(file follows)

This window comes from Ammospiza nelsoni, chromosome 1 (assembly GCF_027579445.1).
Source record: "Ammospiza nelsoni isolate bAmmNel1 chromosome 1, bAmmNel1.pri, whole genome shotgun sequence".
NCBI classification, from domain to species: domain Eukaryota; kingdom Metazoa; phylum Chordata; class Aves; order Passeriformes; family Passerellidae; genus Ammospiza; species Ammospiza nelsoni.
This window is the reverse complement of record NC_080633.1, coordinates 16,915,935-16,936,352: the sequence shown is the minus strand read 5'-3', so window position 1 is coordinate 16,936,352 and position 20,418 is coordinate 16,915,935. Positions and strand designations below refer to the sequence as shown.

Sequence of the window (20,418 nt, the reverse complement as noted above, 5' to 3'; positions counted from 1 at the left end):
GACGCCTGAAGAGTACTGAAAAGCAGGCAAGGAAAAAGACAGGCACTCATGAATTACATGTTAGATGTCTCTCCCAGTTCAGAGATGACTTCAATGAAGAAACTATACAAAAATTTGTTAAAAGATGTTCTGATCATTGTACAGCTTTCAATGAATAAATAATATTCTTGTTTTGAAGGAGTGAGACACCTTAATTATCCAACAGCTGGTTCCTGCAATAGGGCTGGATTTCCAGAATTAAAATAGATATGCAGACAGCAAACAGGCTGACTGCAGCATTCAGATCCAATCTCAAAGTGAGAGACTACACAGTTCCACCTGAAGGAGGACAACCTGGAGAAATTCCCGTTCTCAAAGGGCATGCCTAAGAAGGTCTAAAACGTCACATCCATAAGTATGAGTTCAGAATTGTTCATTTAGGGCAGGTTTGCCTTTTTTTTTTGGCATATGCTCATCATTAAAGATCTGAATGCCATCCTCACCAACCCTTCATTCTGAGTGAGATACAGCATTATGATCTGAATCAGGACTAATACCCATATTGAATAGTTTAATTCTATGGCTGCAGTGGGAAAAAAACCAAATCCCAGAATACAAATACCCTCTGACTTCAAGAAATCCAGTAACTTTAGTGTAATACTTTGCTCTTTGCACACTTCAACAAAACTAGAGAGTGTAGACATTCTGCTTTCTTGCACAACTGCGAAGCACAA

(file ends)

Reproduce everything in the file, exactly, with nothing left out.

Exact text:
This window comes from Ammospiza nelsoni, chromosome 1 (assembly GCF_027579445.1).
Source record: "Ammospiza nelsoni isolate bAmmNel1 chromosome 1, bAmmNel1.pri, whole genome shotgun sequence".
NCBI classification, from domain to species: domain Eukaryota; kingdom Metazoa; phylum Chordata; class Aves; order Passeriformes; family Passerellidae; genus Ammospiza; species Ammospiza nelsoni.
This window is the reverse complement of record NC_080633.1, coordinates 16,915,935-16,936,352: the sequence shown is the minus strand read 5'-3', so window position 1 is coordinate 16,936,352 and position 20,418 is coordinate 16,915,935. Positions and strand designations below refer to the sequence as shown.

Sequence of the window (20,418 nt, the reverse complement as noted above, 5' to 3'; positions counted from 1 at the left end):
GACGCCTGAAGAGTACTGAAAAGCAGGCAAGGAAAAAGACAGGCACTCATGAATTACATGTTAGATGTCTCTCCCAGTTCAGAGATGACTTCAATGAAGAAACTATACAAAAATTTGTTAAAAGATGTTCTGATCATTGTACAGCTTTCAATGAATAAATAATATTCTTGTTTTGAAGGAGTGAGACACCTTAATTATCCAACAGCTGGTTCCTGCAATAGGGCTGGATTTCCAGAATTAAAATAGATATGCAGACAGCAAACAGGCTGACTGCAGCATTCAGATCCAATCTCAAAGTGAGAGACTACACAGTTCCACCTGAAGGAGGACAACCTGGAGAAATTCCCGTTCTCAAAGGGCATGCCTAAGAAGGTCTAAAACGTCACATCCATAAGTATGAGTTCAGAATTGTTCATTTAGGGCAGGTTTGCCTTTTTTTTTTGGCATATGCTCATCATTAAAGATCTGAATGCCATCCTCACCAACCCTTCATTCTGAGTGAGATACAGCATTATGATCTGAATCAGGACTAATACCCATATTGAATAGTTTAATTCTATGGCTGCAGTGGGAAAAAAACCAAATCCCAGAATACAAATACCCTCTGACTTCAAGAAATCCAGTAACTTTAGTGTAATACTTTGCTCTTTGCACACTTCAACAAAACTAGAGAGTGTAGACATTCTGCTTTCTTGCACAACTGCGAAGCACAA